Sunday, April 13, 2014

Next Generation Science Standards

This sign was outside the bookstore, where I thought I'd find a lot of science trade books.
On April 2nd, I spent the day in and around Boston.  I was fortunate to be able to attend an all-day professional development session on the Next Generation Science Standards(NGSS) at the National Science Teacher's Association Conference.  I sat at a round table with science teachers from Massachusetts, New Jersey, Texas and Ethiopia!  The people running the session created the new standards.  The most controversial element of NGSS was not evolution or climate change, but waves.  Since waves power so many everyday things, like cellphones, they felt it was important to include the topic.

This exhibit caught my eye.
The practices were familiar; they're the steps scientists follow to do their research.  At the table, we did a couple of experiments, recorded our observations and created models.  Disjointed strands of the old standards have been braided together to make a solid rope of practices, cross-cutting concepts and core ideas.  By doing hands-on experiments, kids will become engaged and they'll have a deeper learning experience.   The end result is more of a big picture or systems approach to understanding.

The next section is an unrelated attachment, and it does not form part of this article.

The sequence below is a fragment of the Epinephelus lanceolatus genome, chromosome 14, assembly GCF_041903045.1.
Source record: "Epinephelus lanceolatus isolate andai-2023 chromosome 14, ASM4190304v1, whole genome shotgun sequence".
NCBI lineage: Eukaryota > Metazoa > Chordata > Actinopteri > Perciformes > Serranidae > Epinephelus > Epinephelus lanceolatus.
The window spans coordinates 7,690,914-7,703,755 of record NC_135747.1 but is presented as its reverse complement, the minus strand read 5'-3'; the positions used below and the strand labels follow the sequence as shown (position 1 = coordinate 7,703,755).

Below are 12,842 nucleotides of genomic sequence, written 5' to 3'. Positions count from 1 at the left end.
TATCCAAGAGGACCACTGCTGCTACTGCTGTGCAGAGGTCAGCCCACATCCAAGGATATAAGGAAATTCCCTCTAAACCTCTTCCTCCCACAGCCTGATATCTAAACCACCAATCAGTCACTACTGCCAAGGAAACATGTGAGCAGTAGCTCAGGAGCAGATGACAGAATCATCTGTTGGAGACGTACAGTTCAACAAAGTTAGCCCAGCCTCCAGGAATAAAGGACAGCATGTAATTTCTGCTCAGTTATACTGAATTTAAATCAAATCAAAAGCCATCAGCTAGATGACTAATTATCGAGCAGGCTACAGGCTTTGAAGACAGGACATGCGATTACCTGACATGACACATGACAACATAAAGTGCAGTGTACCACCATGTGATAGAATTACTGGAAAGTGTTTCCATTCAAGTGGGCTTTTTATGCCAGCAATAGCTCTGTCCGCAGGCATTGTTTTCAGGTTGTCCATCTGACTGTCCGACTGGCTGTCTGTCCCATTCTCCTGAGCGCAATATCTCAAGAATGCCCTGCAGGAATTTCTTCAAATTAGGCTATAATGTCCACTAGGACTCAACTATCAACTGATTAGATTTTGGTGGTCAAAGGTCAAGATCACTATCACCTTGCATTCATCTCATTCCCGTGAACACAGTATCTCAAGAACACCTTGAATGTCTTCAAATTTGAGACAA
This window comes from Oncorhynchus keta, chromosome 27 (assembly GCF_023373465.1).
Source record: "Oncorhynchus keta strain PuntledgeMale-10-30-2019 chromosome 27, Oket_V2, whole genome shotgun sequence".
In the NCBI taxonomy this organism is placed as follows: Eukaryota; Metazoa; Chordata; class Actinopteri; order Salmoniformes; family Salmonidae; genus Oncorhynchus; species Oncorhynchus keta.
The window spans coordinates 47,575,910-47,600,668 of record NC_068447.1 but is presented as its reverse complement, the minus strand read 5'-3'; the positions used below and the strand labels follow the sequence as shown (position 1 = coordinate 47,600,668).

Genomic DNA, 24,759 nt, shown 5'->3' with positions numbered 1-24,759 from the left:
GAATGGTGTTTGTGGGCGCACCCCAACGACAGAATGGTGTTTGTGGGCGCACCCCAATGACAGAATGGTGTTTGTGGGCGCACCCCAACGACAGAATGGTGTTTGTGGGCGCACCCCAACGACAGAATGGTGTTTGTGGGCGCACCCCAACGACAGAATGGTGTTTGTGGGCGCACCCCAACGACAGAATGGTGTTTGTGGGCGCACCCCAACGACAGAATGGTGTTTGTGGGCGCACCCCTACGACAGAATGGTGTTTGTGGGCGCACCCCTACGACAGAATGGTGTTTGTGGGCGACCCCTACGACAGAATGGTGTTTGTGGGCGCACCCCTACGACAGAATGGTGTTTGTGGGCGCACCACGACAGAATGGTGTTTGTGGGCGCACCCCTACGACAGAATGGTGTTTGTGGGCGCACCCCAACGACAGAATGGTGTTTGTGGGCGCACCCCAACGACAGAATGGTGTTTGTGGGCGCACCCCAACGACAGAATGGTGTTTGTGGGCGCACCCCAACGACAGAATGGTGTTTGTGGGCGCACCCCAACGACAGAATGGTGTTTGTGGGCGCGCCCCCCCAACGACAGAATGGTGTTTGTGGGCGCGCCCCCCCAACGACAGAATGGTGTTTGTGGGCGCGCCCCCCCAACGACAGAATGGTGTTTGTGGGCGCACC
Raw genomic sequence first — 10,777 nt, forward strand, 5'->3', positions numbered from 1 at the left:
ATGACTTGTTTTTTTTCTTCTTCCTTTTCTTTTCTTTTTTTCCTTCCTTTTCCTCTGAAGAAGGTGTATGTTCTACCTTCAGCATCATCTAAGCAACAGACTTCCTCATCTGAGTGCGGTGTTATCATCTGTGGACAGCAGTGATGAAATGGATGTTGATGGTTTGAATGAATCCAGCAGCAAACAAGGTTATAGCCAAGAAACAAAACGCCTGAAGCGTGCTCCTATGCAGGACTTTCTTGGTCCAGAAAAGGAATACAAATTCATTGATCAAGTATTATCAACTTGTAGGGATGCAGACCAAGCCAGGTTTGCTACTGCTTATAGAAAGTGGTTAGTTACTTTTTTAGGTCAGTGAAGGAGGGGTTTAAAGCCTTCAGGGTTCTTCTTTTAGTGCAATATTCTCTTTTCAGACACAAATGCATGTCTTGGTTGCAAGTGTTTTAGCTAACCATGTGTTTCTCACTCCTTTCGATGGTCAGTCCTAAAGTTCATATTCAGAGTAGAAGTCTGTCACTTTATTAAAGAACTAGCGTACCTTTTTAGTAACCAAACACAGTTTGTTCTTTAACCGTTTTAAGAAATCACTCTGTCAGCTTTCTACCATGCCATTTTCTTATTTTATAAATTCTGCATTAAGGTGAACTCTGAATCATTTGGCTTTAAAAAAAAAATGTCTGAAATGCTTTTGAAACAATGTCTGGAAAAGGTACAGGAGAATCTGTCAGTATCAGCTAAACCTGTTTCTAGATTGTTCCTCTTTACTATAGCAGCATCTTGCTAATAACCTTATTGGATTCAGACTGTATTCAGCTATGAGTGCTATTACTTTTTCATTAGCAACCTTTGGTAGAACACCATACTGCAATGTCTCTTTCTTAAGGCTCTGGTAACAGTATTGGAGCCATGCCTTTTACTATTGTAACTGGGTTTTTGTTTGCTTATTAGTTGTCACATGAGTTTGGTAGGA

We had fun wearing goggles for one experiment.
I asked if they had looked at how other countries taught science when they developed the standards.  The answer was yes, several.  One country was Finland.  These standards are based on the most up-to-date research on how we learn.  Given my background in technology and systems design, I was enthusiastic and so were the teachers at my table.  One said the hands-on approach was much better than "spoon feeding" the kids.    

We did some modeling for a syringe experiment.
Afterward, I listened to a talk by author, Carla Killough McClafferty.  She spoke about using fiction techniques in nonfiction.  It was interesting hearing examples from her books.  One of them is now on my reading list.  It was a long day, but an enlightening one.
Although the exhibit hall wasn't open, I could still look down and check it out.



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